Director: Brian Kalin O’Connell Written by: Jose Molina Anakin Skywalker and his Jedi team have been overrun by the Separatists on Mon Calamari. Ahsoka Tano and young Prince Lee-Char must hold out until Gungan reinforcements arrive.

Director: Steward Lee Written by: Matt Michnovetz Anakin is forced to temporarily turn over command of his clone troopers to the fierce General Krell on the embattled world of Umbara.

Director: Kyle Dunlevy Written by: Matt Michnovetz Realizing there is a better plan than following General Krell’s deadly tactics, a group of clone troopers carry out a rogue, covert operation.




Production Number: 402 Broadcast Number: 76 (November 18, 2011; Season 4, Episode 10)

“Those who enslave others inevitably become slaves themselves.” Director: Brian Kalin O’Connell Written by: Henry Gilroy; Steven Melching Anakin, Ahsoka, Obi-Wan and Rex go undercover to infiltrate the slavers of Zygerria.


Production Number: 405 Broadcast Number: 79 (January 6, 2012; Season 4, Episode 13)

“Our O actions define our legacy.”

Production Number: 324 Broadcast Number: 69 (September 23, 2011; Season 4, Episode 3) “Crowns are inherited, kingdoms are earned.” Director: Danny Keller Written by: Jose Molina Ahsoka and Prince Lee-Char must unite the fractured people of Mon Cala in order to overthrow the Separatist invaders.

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Production Number: 326 Broadcast Number: 74 (November mber 4, 2011; Season 4, Episode 8) “The path of ignorance is guided by fear.” Director: Walter Murch rch Written by: Matt Michnovetz novetz General Krell orders Clone ne Captai Captain aiin Rex and his troopers to o conque conquer er a heavily fortified airbase, rbase, an almost certain suicide de mission.


Directo Director: or: Kyle Dunlevy Writtenn by: b Matt Michnov Michnovetz ovetz With two of his men fa facing execution ution for disobeying Gene General ner eral al Kr ll’s orders, Capt Krell’s Captain Re Rex exx must ust confront his h over overly rlyy rly aggressive essive comm co commander. mmand andeer er. r.

“Great hope can come from small sacrifices.” Director: Danny Keller Direc Wri Wr Written riitte ttten bby: y Henry G y: Gilroy; Steven Melching Anakin tries to convince the Zygerrian ZZy ygerrian Queen that sshe he too is a pawn in an a evil Separatist pplot. lot. Meanwhile, Obi-Wan O Obi Ob -W n toils in -Wa the tth he sslave lave camps ooff Kadavo.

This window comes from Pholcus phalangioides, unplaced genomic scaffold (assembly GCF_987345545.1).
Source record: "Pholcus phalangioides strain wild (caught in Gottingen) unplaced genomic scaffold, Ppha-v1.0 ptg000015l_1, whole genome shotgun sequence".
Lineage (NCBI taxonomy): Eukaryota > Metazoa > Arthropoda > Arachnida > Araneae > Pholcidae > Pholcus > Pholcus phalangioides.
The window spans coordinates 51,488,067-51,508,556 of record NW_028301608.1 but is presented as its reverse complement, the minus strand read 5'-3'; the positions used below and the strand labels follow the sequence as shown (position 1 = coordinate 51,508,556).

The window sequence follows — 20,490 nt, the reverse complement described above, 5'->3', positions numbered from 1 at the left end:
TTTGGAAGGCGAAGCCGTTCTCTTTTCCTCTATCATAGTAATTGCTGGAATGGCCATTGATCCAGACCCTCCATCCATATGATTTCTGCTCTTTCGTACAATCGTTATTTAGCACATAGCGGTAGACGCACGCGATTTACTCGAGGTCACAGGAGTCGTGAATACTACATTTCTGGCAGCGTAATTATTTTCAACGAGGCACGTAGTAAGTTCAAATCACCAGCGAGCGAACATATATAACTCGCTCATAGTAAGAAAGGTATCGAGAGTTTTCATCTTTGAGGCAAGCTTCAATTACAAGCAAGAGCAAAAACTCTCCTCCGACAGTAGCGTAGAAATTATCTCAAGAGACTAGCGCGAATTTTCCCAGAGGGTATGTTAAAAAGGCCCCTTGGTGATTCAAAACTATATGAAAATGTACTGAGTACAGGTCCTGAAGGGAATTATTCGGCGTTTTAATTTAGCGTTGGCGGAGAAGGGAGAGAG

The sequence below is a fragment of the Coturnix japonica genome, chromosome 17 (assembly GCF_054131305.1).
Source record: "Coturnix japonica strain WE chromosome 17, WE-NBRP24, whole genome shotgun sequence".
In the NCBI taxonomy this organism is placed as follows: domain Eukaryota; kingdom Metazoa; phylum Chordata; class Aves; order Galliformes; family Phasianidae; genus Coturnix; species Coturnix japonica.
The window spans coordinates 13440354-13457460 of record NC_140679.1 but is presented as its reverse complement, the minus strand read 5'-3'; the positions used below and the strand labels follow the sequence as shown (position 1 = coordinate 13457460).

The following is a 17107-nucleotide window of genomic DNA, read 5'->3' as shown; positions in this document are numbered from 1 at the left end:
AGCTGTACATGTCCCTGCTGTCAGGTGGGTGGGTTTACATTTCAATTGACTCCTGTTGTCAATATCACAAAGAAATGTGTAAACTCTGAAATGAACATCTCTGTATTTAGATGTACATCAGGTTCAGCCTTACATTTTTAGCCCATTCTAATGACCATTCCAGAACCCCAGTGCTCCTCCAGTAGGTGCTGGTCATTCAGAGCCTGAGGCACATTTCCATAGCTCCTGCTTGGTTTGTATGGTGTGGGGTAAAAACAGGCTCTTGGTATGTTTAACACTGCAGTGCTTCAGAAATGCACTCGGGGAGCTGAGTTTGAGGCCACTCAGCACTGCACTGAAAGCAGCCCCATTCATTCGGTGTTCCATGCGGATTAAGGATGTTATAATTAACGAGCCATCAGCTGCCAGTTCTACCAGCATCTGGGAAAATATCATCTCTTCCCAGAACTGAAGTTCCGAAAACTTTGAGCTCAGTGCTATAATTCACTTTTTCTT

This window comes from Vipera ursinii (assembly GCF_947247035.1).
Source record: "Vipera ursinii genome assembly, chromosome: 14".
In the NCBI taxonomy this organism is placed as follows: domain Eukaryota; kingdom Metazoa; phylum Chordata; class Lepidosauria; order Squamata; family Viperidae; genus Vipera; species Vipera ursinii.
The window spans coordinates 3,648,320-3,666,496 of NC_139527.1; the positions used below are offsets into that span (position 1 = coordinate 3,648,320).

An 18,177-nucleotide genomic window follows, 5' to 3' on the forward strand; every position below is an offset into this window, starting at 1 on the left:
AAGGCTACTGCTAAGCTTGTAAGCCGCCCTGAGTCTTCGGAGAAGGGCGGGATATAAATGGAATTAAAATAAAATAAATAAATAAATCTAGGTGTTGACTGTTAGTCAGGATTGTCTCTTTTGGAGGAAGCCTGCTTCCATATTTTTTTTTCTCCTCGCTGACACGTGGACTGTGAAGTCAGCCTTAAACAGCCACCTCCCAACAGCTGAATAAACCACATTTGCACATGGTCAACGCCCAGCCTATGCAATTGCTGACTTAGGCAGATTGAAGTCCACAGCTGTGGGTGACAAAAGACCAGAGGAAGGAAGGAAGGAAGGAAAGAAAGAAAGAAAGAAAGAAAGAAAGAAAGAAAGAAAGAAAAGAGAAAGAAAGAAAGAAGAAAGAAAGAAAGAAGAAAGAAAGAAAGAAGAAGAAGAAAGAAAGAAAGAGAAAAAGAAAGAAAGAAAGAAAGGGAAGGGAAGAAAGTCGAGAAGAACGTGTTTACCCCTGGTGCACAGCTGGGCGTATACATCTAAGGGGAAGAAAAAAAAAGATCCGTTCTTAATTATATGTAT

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Production Number: 406 Broadcast Number: 80 (January 13, 2012; Season 4, Episode 14) “Friendship shows us who we really are.” Director: Dave Filoni Written by: Christian Taylor Ahsoka Tano tries to stop Lux Bonteri from making a big mistake. He seeks out vengeance for the death of his mother by teaming up with a fractured Death Watch. Guest-starring: Jon Favreau as Pre Vizsla, and Katee Sackhoff as Bo-Katan

Production Number: 411 Broadcast Number: 85 (February 24, 2012; Season 4, Episode 19) “One must let go of the past to hold onto the future.” Director: Steward Lee Written by: Katie Lucas At Count Dooku’s behest, General Grievous launches a vengeance strike against the Nightsisters of Dathomir, leaving Asajj Ventress directionless and alone.


87. “THE BOX”

Production Number: 414 Broadcast Number: 88 (March 16, 2012; Season 4 finale, Episode 22) “The enemy of my enemy is my friend.” Director: Brian Kalin O’Connell Written by: Katie Lucas Savage and Maul, now reunited, pursue Obi-Wan Kenobi in search of revenge, and the Jedi Knight must ally with Asajj Ventress to defend against the deadly brothers.

93. “A WAR ON TWO FRONTS” Production Number: 407 Broadcast Number: 81 (January 20, 2012; Season 4, Episode 15) “All warfare is based on deception.

Production Number: 409 Broadcast Number: 83 (February 3, 2012; Season 4, Episode 17) “The strong survive, the noble overcome.”

Director: Kyle Dunlevy Written by: Brent Friedman When the Jedi learn of a Separatist plot to kidnap the Chancellor, ObiWan goes deep undercover as a hardened criminal to find out more. Guest-starring: Daniel Logan as Boba Fett

Director: Brian Kalin O’Connell Written by: Brent Friedman The disguised Obi-Wan enlists in a brutal competition with other bounty hunters to determine who will participate in a plot to kidnap the Chancellor.



Production Number: 412 Broadcast Number: 86 (March 2, 2012; Season 4, Episode 20) “Who we are never changes, who we think we are does.” Director: Kyle Dunlevy Written by: Katie Lucas An aimless Asajj Ventress joins a team of bounty hunters under the leadership of Boba Fett. Guest-starring: Daniel Logan as Boba Fett


Production Number: 415 Broadcast Number: 90 (October 5, 2012; Season 5, Episode 2) “Fear is a malleable weapon.” Director: Dave Filoni Written by: Chris Collins Anakin, Obi-Wan, Ahsoka, and Rex travel to Onderon to train local insurgents to battle against the occupying Separatist forces.

94. “FRONT RUNNERS” Production Number: 413 Broadcast Number: 87 (March 9, 2012; Season 4, Episode 21) Production Number: 408 Broadcast Number: 82 (January 27, 2012; Season 4, Episode 16) “Keep your friends close, but your enemies closer.” Director: Bosco Ng Written by: Brent Friedman Fleeing across the galaxy with criminal fugitives, a disguised ObiWan, Cad Bane, and Moralo Eval are tenaciously pursued by Anakin and Ahsoka.